Dr. Barwis has been a stamp collector for 59 years, most recently specializing in the classic issues of the United States, the first issues of Victoria, Australia, and the postal history of Philadelphia. His exhibits have won national and international gold medals, as well as grand awards in the United States and Great Britain. He is a Fellow of the Royal Philatelic Society London and President of the U.S. Philatelic Classics Society. He serves on the Long Range Planning Committee of the American Philatelic Society, and is a member of many philatelic organizations. His publications include contributions to the American Philatelic Congress Book, The Chronicle, and The Collectors Club Philatelist. His most recent publication on the first issues of Victoria won large gold and the grand award for literature at the New Zealand national exhibition, as well as gold medals at the national exhibition in Melbourne and Stampshow in Pittsburgh. John won the Champion of Champions competition in Pittsburgh, Columbus, OH in August 2011.
Hart's E&P Net: April 2003 Issue, 1 April 2003 [cached]
John Barwis, well engineering manager for Shell UK E&P and founder of that company's Gamechanger technology development process, talked of technological maturity where the more mature the technology, the less risk of failure.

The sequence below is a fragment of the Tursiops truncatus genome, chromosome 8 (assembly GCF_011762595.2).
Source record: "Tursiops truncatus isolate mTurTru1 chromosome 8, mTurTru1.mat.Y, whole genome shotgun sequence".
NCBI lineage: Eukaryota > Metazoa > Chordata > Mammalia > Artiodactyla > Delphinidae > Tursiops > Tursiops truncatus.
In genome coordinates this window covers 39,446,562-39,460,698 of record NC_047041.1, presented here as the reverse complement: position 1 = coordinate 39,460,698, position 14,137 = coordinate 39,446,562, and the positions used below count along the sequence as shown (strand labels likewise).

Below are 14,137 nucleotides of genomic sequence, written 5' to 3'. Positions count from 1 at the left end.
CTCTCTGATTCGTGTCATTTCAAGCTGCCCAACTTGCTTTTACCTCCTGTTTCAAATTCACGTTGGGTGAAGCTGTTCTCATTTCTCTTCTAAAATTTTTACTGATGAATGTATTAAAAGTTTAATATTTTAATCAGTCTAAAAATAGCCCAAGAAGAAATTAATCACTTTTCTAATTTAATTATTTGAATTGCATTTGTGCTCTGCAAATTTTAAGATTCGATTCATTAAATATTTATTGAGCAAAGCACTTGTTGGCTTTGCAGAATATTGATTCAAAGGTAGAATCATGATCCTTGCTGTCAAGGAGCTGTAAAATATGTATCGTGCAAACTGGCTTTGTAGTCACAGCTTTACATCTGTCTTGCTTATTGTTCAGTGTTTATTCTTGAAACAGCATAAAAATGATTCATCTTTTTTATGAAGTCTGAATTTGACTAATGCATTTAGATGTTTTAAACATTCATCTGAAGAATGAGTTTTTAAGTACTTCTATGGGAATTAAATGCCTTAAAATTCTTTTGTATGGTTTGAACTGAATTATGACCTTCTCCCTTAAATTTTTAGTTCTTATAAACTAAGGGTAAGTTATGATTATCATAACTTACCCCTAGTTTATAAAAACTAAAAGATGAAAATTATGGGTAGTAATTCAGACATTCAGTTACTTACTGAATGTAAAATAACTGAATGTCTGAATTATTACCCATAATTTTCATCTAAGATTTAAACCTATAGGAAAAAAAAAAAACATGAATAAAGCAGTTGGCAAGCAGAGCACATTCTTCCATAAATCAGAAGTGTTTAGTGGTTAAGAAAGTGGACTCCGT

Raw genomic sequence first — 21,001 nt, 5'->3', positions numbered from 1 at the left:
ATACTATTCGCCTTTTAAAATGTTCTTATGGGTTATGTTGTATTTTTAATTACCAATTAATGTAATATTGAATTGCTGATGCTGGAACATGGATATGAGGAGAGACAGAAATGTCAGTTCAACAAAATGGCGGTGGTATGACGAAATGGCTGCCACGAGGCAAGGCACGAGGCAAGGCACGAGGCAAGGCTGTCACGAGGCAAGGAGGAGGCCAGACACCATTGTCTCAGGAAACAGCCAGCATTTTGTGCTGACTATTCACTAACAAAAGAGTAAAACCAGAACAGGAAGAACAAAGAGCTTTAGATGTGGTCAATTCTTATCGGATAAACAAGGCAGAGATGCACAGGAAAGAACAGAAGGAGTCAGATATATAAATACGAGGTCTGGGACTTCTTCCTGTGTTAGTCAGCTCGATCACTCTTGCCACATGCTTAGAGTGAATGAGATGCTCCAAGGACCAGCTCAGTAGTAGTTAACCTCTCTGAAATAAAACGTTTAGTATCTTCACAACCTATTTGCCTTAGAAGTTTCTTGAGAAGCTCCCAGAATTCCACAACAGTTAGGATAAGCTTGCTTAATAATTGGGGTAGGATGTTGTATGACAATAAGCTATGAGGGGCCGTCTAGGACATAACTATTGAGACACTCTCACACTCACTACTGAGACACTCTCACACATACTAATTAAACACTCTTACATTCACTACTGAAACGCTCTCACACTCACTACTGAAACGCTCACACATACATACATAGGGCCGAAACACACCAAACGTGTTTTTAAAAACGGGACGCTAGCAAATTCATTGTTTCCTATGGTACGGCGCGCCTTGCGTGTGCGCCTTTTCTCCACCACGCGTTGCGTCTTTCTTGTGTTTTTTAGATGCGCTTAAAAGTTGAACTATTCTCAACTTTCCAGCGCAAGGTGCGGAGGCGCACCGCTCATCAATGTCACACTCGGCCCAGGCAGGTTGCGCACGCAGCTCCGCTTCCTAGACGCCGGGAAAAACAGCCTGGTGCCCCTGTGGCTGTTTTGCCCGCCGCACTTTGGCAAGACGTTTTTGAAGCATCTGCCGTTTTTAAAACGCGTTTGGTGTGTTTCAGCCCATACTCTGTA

And we all know mistakes can be expensive.Barwis described a North Sea drilling operation 5 years ago involving a single well on a high-pressure, high-temperature prospect where the reservoir temperature was 310°F (154°C).There were considerable problems on the operation.Shell was pushing the drilling technology envelope, and it went seriously wrong.The project was US $55 million (£35 million) over the authorization for expenditure budget, Barwis said."The NPV (net present value) of that reservoir will never be positive," he said.
His story illustrates the cost of trying new technology and failing."If we understand the cost of failure, a crucial consideration is probability" Barwis told his audience.
He suggests the industry needs to change its perspective from value of cost and the value of failure to the probability of cost and failure."Oil and gas exploration and production may be the least risk averse endeavor in the industrial world," he suggested.
Barwis pointed out Shell is making "extensive use" of online bidding, which he said is good for procurement staff within operators and for vendors,"Because we are not spending $100,000 putting a bid together."The same factor applies to contractors, he suggested."It is good for the operator and good for the supplier.
"E-bidding is here to stay, I am afraid, and you are going to see more of it."
Asked if e- procurement could be altered to reflect the overall value of using new technology - which may not be covered purely by the bid price on an invitation to tender - Barwis suggested that issue is better tackled by licensing authorities within national governments, which could amend licensing rules to provide incentives for innovation.
"If it becomes more capitalistic, you would see technology being slammed into the ground a lot faster than it is now," Barwis said.